When Gillian Asquith, a New Testament and Greek lecturer at MST, signed up for an adventure holiday at an archaeological dig in Israel in 2014, she had no idea that it would lead, just a few years later, to being part of a ground-breaking discovery.
Gillian had such a good experience on the first dig that she returned to Melbourne hatching a plan. Why not start a new unit for MST students and give them the opportunity to be part of the important work done by archaeologists?
“To see where our Christian faith all began, and to feel a connection with that ancient historical aspect is really important,” she explained, adding that it can be hard for Australians to grasp the reality of the Old Testament stories.
“They’re too far away—almost in the realm of fairy tale. To have people getting their hands dirty, uncovering material remains that date to the period of the Bible, helps situate their faith even further in reality.”
In 2015, Gillian took three students back to Israel to be part of a dig, and numbers grew steadily until in 2019 they had a group of 16.
Archaeological digs in Israel take place over several weeks or months. Anyone with an interest is welcome to join the excavations, which generally take place in the heat of summer. The team is on the bus by 4.30 in the morning, ready to start at the site at 5am so they can dig while it’s cool. Much of the excavation is heavy work using shovels and moving dirt.
“It’s only when you uncover something precious that the finer tools come out,” Gillian explained.
A piece of pottery bigger than the size of a fingernail is a ‘find’ which goes in a bucket to be washed later. Because it’s covered with centuries of dust and dirt, there’s no way of knowing if it’s important or not until it’s been carefully scrubbed with a nail brush and dried in the sun.
On the very last day of the excavation in 2019, it was one of Gillian’s team who washed a piece of pottery—which would turn out to be incredibly important.
The small piece of pottery, which had five letters painted on it turned out to be an extremely rare inscription dating back to the time of the Judges. The letters could be read as ‘Jerubbaal’, which was the nickname of the biblical judge Gideon, and could be the first hard evidence of a name from the stories of the Judges. Most importantly, it’s a rare clue to understanding writing systems in the region.
The 2019 team was sworn to secrecy about what had been found, and it wasn’t until two years later, in 2021, when all the work and research had been done, and the papers had been written and published, that they were finally allowed to talk about the shard and its importance.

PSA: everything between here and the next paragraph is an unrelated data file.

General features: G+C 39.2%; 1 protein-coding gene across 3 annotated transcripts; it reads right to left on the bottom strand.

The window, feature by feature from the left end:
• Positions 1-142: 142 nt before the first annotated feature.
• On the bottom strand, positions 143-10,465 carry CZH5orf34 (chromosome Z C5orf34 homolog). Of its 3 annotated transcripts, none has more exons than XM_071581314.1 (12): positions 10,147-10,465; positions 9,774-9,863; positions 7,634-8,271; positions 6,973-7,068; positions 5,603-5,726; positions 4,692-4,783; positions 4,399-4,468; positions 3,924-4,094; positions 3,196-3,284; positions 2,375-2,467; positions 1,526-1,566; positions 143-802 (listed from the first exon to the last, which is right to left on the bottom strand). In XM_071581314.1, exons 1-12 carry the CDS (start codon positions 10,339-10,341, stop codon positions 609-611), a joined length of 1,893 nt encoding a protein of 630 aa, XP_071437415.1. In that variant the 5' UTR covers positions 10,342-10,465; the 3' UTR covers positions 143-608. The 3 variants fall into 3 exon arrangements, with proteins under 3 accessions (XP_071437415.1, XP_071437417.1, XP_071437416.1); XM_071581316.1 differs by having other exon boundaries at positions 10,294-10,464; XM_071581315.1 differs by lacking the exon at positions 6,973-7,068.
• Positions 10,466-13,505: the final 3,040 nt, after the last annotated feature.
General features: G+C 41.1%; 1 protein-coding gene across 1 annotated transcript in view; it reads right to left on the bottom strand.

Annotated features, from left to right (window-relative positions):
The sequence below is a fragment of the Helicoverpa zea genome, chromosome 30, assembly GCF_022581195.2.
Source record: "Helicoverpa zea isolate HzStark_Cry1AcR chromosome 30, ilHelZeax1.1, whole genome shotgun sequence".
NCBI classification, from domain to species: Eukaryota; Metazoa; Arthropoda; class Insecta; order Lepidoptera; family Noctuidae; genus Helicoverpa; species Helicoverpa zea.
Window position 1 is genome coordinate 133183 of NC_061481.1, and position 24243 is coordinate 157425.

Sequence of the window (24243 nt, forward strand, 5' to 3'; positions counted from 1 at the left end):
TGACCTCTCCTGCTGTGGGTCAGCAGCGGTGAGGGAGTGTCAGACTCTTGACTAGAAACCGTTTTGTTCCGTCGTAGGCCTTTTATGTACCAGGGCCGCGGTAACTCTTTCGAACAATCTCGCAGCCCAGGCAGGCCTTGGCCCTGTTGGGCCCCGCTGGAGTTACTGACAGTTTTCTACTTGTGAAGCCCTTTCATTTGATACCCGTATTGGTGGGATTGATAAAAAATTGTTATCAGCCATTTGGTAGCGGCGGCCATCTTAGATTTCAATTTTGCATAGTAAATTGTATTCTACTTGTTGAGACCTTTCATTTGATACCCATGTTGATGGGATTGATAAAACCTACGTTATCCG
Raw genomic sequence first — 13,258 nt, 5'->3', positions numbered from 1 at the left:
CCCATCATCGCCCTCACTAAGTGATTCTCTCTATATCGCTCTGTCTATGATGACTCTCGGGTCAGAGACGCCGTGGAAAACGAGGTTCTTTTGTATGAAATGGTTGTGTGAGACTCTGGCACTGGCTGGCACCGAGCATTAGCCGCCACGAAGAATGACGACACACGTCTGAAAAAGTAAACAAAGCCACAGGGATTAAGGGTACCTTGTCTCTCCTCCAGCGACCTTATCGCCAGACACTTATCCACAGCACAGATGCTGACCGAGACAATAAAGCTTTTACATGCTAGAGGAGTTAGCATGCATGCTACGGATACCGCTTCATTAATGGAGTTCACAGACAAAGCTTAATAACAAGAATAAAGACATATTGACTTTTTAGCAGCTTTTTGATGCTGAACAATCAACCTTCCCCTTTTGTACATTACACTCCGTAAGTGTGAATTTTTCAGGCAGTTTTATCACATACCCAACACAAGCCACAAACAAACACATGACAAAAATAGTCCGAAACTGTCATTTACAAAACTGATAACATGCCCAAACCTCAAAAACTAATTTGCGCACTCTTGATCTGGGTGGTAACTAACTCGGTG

“Finding an inscription is like finding gold,” Gillian said. “It’s the Holy Grail for archaeologists. Amongst other things, it gives you information about literacy levels, about the language that people were speaking in that area and the writing system that they were using. These are all huge pieces of
While archaeologists may enjoy the occasional groundbreaking discovery, plenty of their research is based on far more ordinary objects. The size and design of a wall might be evidence of centralised planning and government, and a pot handle with a seal on it can indicate that its contents were destined for the king as a form of tax payment.
“People don’t realise that a lot of what they read in textbooks about the Old Testament is based on archaeological evidence—found through countless hours of work done by volunteers like our MST students,” Gillian explains.
She is delighted to have had the MST team be part of the discovery. “Getting an archaeological programme up and running at MST has paid off in ways that I could never have imagined.”
Digs are open in Israel this year but because of pandemic travel restrictions, an MST group has not been able to go. Gillian hopes it won’t be too long before the unit can be opened to a new group of interested people.
“It’s not just MST students who can enrol,” she explained. “I open the dig up to anybody who wants to come who has the physical fitness. Be prepared to spend hours doing backbreaking work and don’t be afraid of dirt!”
It’s also important to be flexible. “Some days you might be in a really exciting pit where there’s loads of pottery. Other days, you might just be pushing a wheelbarrow up and down a slope.”
While going on a dig sounds hard, Gillian says that it has been transformative for some of the participants. One student said the experience was life changing.
“It brought an element to her faith that she’d never contemplated before,” explained Gillian. “When you pull a pot handle out of the ground, put your hand around it, and then think that the last person who had touched it lived 3,000 years ago, and may have known the places or the people we read about in the Bible, it gives you a sense of connectedness to the historical reality of our faith.”